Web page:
it vigorously for 1 minute. Perform the tests using the liquid (except the lipid test).
Record your results in Table 4.2. Be sure to rinse off the razor blade and cutting
board between samples to avoid contamination.
Table 4.2 (at end of Lab Topic 4 Part 2)
Interpretation of Results
Which results confirmed your previous knowledge about the composition of
4.4 a)
Which results were unexpected?
4.4 b)
What factors might result in a false negative test (that is, the food does contain a
molecule but the tests results are negative)?
4.4 c).
Why might a plant storage organ (such as a fruit or tuber) contain both starch and
4.4 d)
If you have tested foods in addition to the ones listed in Table 4.2, compare the
results from those tests with the results for the foods listed in Table 4.2.
At the end of the Answer Sheet, please answer the Questions for Review
This laboratory is from Jean Dickey, Laboratory Investigations for Biology 2nd ed.
San Francisco: Benjamin Cummings, 2003.
Procedures for the macromolecule tests were adapted from the following sources:
Armstrong, W D., and C. W Carr. Physiological Chemistry Laboratory Directions,
3rd ed. Minneapolis: Burgess Publishing, 1963.
Dotti, L. B., and J. M. Orten. Laboratory Instructions in Biochemistry, 8th ed.
St. Louis: C. V Mosby, 1971.
Oser, B. L., ed. Hawk’s Physiological Chemistry, 14th ed. New York:
McGraw-Hill, 1965.
Name: _______________________ Section:____________Date:__________
Answer Sheet
Exercise 4.1 Carbohydrates
4.1 A
4.1 B
4.1 C
4.1 D
4.1 E
4.1 F
4.1 G
4.1 H
Activity B: Starch
4.1 I
4.1 J
4.1 K
Name: _______________________ Section:____________Date:__________
4.1 L
4.1 M
4.1 N
Exercise 4.2 Lipids
4.2 A
4.2 B
Exercise 4.3 Proteins
4.3 A
4.3 B
4.3 C
4.3 D
4.3 E
4.3 F
Name: _______________________ Section:____________Date:__________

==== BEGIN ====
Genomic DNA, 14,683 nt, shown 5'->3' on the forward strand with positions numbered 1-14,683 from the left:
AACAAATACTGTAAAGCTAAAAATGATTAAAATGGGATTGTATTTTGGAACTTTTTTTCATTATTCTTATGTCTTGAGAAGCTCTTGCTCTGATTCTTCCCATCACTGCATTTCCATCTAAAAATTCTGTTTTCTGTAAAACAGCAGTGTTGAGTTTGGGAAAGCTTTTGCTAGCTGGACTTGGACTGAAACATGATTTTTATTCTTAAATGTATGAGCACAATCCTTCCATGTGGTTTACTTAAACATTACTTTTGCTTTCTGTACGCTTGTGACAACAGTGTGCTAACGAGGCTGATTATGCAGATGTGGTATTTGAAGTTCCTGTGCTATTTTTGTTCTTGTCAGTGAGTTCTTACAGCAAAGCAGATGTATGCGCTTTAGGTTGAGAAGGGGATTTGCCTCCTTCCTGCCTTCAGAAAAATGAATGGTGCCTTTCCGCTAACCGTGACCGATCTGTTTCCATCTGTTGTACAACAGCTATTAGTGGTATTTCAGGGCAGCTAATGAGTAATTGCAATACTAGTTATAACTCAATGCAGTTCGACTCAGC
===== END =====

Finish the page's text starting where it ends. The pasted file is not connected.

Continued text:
Exercise 4.4 Macromolecules in Food
Table 4.2
Use + for positive, – for negative, or +/- if inconclusive
4.4 A)
4.4 B)
4.4 C)
4.4 D)
Name: _______________________ Section:____________Date:__________
Questions for Review
1. What subunits make up
a. Carbohydrates?
b. Proteins?
2. Why is each test done initially using water as well as a known sample?
3. Why might a substance taste sweet, yet give a negative reaction with the
Benedict’s test?
What procedure could you use to check your answer to the previous question?
4. You have been given an unknown solution. Describe how you would test it,
and what the positive result would be, for the presence of
a. Starch:
b. Lipid:
c. Sugars:
d. Protein:
5. You have tested an unknown sample with biuret and Benedict’s reagents. The
solution mixed with biuret reagent is blue. The solution boiled with Benedict’s
reagent is also blue. What does this tell you about the sample?
6. Whole butter gives only a slightly positive test for protein (and may show no
reaction at all). When the same butter is clarified, however, the liquid lower layer
is definitely positive for protein. Explain why these different results might have
been obtained.